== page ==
Identifying the Best Business School for You

Selecting the right business school (‘b-school’) is the most important decision in the application process. Before limiting your options to high profile schools, investigate all possible options available to you as a consumer of graduate management education.

 

Invest time in asking appropriate questions and collecting the right information, and focus on programs that will best fit your personal and professional goals - only a fraction of the 1500 graduate management programs worldwide will be a good match for you. Before you begin, make sure your career-related goals and personal considerations are well-defined. Identify a range of schools that meets your needs, and compile a select list to which you will apply. Eliminate any schools that do not closely match your personal and professional goals.

Request brochures and application materials using school websites, and contact the admissions office to have information mailed to you. A school’s web and print materials indicate what the school values most in its students.

Admissions representatives are valuable resources to clarify your results and provide further information. Staff can put into perspective the realities of their programs in relation to your interests. But no one can give you effective advice unless something is known about your goals. In conversations with admissions staff, remember to provide key information about your background and interests. Avoid asking vague questions such as ‘Why should I come to your school?’ Students and recent alumni are also great sources of information on school ‘culture’.

Placement professionals are the best authority on whether your MBA career aspirations will be satisfied at their schools. Ask how successful graduates have been in securing internships and jobs, review published placement statistics, and seek clarification on data that is relevant to you.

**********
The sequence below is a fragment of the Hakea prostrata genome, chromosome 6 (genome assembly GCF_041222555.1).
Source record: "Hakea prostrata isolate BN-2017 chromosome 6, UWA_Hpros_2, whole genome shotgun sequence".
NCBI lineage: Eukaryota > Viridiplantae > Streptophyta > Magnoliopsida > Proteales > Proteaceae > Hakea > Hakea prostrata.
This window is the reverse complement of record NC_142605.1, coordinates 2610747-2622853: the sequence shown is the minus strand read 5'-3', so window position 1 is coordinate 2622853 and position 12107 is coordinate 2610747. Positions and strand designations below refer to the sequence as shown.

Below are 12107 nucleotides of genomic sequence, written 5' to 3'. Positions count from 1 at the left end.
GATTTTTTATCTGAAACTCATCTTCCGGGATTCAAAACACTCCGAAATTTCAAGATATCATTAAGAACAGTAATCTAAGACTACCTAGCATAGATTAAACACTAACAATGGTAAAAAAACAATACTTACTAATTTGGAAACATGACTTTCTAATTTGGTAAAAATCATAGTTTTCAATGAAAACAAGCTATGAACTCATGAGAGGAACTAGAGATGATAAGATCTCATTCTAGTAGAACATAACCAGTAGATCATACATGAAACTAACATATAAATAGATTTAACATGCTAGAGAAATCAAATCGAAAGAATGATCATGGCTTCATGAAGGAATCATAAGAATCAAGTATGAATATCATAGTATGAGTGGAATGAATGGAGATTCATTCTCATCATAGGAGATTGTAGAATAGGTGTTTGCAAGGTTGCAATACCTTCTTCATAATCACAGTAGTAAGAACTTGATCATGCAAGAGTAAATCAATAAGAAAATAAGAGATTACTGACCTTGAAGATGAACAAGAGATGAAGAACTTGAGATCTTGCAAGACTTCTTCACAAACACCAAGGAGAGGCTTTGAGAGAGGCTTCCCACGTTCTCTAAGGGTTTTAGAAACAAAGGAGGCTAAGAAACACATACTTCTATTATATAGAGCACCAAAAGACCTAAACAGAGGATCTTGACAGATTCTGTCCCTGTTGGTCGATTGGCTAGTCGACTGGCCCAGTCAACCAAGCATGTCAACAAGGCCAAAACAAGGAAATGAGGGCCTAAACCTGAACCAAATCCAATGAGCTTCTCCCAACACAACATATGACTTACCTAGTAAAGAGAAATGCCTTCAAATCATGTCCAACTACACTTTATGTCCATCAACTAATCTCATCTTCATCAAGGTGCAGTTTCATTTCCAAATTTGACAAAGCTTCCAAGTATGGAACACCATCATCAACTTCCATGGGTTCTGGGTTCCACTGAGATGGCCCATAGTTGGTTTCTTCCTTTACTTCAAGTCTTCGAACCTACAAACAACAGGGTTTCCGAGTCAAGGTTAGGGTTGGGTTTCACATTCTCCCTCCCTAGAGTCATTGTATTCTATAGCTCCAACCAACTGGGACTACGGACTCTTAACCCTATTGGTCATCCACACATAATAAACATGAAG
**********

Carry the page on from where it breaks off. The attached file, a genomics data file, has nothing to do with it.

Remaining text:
No matter what sources of information you use, you are assured of receiving the most up-to-date and accurate material directly from each school. Do not rely only on secondary sources of information to do your research - the further you inquire, the more balanced your understanding of the schools will become.

Publications that rank MBA programs are widely used, but remember that rankings do not examine all MBA programs. Remember to keep rankings in perspective. Read explanations of how data is gathered and reported, as statistics can be misinterpreted easily when taken out of context.

Although you might want to be careful about publicizing your MBA plans at work, you should seek the opinions of professional people that you trust and respect. Ask what they think about your plans to pursue a graduate management degree. If you work with MBAs, find out about their experiences, and what they perceive as your personal and professional strengths.

Priorities and Goals

You must align your priorities and goals with a program’s strengths, so look beyond each school’s marketing messages to uncover concrete evidence that your priorities and expectations will be satisfied. For example, if a school says its program is global, ask about the specific qualities and achievements that make it so.

Most b-schools consider core courses to be the foundation for a program, and these are usually sequenced at the beginning of study. The core generally includes subjects such as Accounting, Finance, Human Resources, Marketing and Production Management. But because core classes are prerequisites for taking subsequent courses, it is important to check how far you can control the sequence of your classes. Can you exempt any of the required courses? Are exemptions based on previous course work, professional designations, or examination results? How do exemptions affect your program options?